Both campaigns were set to spend up to £90 over 3 days mid-week. This is definitely not a lot of money, about $100 for each ad but if this was sustained all month it would be a large budget circa £900/mo which would be pretty huge commitment for an indie.

It is also 100% true that these are not hugely compelling videos, but we still learned plenty. Here’s what happened…

Instagram first attempt — stalled and cost nothing

The first campaign was set up with a slightly constrained audience with some interests like social marketing.

After a day Instagram had the ad live but had shown it to zero people. I stopped the campaign and created it the same again but with an auto-managed audience to see if my audience was the problem.

Instagram second attempt — a big fat zero again

Yep, same thing. We just could not get Instagram to serve the ads. Literally 0 views of the ad, and exactly £0 charged. Come on and take my money Zuck, what’s wrong with you?!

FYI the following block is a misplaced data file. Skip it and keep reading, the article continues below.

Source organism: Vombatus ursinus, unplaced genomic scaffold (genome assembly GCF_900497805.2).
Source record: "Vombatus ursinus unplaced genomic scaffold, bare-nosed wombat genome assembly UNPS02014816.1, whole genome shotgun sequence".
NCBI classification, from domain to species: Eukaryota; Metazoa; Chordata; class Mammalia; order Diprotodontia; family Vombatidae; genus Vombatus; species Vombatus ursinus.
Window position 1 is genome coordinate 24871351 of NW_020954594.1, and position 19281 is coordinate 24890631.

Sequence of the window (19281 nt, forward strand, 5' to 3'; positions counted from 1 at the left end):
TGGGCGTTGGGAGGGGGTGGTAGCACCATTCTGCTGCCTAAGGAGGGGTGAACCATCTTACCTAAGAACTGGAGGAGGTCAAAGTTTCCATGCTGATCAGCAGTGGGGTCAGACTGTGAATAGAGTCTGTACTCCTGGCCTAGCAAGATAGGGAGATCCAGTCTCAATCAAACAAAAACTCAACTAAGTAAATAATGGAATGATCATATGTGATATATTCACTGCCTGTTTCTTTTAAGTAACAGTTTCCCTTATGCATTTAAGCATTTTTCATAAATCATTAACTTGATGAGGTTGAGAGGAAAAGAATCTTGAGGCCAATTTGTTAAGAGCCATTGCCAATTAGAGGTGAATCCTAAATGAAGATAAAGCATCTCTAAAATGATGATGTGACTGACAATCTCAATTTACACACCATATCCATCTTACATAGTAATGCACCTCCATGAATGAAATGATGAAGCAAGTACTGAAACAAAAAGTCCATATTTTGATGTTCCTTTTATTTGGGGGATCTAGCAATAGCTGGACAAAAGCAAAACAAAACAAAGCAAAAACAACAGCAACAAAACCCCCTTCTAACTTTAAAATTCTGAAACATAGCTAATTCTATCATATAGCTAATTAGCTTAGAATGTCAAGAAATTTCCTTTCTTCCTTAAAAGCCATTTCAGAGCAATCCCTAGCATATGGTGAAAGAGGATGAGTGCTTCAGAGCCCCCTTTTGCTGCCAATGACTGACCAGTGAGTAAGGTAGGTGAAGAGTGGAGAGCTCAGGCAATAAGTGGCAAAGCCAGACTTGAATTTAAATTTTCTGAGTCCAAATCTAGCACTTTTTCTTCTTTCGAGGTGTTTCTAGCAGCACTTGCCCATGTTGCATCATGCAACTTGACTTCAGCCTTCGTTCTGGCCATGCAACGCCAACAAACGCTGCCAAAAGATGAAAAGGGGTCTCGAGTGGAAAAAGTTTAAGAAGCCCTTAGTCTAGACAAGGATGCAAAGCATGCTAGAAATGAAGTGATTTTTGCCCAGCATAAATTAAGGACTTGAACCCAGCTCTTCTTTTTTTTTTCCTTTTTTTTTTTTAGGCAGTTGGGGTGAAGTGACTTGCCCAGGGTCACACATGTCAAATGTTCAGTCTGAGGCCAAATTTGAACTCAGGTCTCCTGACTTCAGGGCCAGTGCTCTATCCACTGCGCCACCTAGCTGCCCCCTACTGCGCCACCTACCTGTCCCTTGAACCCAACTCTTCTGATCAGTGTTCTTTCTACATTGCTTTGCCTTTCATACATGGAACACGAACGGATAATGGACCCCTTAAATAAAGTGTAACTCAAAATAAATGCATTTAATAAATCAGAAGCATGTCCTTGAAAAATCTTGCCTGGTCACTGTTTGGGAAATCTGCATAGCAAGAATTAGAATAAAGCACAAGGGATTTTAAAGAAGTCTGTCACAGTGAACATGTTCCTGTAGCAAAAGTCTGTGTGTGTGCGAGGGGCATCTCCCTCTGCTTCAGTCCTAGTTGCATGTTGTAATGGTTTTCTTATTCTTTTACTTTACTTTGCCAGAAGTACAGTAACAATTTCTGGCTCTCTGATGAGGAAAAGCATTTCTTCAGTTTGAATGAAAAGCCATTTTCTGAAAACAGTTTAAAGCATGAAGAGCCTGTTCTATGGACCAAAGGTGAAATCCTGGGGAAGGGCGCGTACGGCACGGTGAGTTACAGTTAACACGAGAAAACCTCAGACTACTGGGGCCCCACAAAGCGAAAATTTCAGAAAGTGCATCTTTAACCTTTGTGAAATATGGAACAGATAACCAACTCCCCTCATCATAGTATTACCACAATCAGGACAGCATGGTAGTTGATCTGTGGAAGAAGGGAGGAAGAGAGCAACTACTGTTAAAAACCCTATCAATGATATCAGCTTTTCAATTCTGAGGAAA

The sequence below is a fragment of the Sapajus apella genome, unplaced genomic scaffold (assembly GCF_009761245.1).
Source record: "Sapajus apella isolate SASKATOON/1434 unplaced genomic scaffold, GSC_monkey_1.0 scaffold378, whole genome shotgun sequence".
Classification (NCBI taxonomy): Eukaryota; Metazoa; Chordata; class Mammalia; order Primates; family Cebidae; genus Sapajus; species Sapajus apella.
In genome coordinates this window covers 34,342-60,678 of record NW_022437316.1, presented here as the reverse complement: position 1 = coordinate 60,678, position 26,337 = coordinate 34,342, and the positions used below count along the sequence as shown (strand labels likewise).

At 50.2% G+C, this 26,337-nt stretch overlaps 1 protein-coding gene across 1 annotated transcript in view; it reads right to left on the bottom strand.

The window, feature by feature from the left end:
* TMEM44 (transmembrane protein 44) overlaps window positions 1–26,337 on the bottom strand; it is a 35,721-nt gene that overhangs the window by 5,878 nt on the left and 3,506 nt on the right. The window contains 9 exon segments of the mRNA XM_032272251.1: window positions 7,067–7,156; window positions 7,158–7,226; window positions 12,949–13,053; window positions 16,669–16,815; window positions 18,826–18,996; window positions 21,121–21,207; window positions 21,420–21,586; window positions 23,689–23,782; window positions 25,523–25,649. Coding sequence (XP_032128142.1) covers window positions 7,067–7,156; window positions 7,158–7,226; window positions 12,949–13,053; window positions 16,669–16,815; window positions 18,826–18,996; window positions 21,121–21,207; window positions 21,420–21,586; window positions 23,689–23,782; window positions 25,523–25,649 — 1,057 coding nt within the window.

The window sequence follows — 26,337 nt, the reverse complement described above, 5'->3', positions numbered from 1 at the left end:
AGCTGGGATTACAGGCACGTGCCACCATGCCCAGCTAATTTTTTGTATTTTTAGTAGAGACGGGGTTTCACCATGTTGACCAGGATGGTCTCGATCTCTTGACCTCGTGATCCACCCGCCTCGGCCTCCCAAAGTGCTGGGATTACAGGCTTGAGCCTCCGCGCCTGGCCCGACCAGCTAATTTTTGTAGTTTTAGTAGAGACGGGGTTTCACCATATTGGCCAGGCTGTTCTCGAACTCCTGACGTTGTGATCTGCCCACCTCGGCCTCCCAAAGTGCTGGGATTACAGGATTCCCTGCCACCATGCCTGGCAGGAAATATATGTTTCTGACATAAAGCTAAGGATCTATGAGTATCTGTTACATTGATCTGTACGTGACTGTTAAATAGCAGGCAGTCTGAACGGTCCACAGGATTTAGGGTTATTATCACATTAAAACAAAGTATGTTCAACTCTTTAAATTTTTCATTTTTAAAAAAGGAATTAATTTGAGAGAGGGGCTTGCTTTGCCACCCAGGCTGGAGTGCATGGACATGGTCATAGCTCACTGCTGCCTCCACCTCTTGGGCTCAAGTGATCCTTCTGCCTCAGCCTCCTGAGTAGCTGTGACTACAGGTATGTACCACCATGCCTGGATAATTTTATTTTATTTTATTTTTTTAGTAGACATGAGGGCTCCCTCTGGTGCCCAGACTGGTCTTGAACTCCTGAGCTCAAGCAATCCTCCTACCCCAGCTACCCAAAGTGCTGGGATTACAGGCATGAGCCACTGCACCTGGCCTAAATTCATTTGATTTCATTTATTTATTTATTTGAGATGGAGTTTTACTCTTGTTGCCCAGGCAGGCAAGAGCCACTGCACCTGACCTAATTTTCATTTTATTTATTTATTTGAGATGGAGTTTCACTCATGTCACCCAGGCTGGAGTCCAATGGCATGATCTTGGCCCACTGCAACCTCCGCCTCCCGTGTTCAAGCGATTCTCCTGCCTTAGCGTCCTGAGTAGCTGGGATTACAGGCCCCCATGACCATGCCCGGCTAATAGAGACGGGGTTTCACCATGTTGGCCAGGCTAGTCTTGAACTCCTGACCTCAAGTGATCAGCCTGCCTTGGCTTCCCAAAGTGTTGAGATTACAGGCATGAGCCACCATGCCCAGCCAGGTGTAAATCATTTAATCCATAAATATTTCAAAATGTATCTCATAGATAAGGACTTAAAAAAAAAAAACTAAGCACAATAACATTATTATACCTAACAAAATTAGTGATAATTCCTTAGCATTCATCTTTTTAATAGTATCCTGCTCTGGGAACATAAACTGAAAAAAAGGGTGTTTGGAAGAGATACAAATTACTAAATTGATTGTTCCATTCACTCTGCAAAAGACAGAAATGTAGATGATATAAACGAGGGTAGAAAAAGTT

Maybe the videos were not viewed for long enough because they were so boring or unsuitable for the any audience in the world and Instagram don’t count very short plays as a view? It would surprise me if Facebook/Meta are this generous.

TikTok — we’re stars now! Oh wait…

With the disappointing Instagram experience running in parallel, TikTok was a complete contrast!

An impressive start

Quite quickly after starting the campaign we saw some impressive view stats, in line with the estimated range from the ad setup pages (7500-20000 or so). What’s more we started seeing a lot of likes too! We were excited.

Pretty soon however, it’s clear that something seems off. Here’s some more statistics mid-campaign. Over 29000 views, over 2500 likes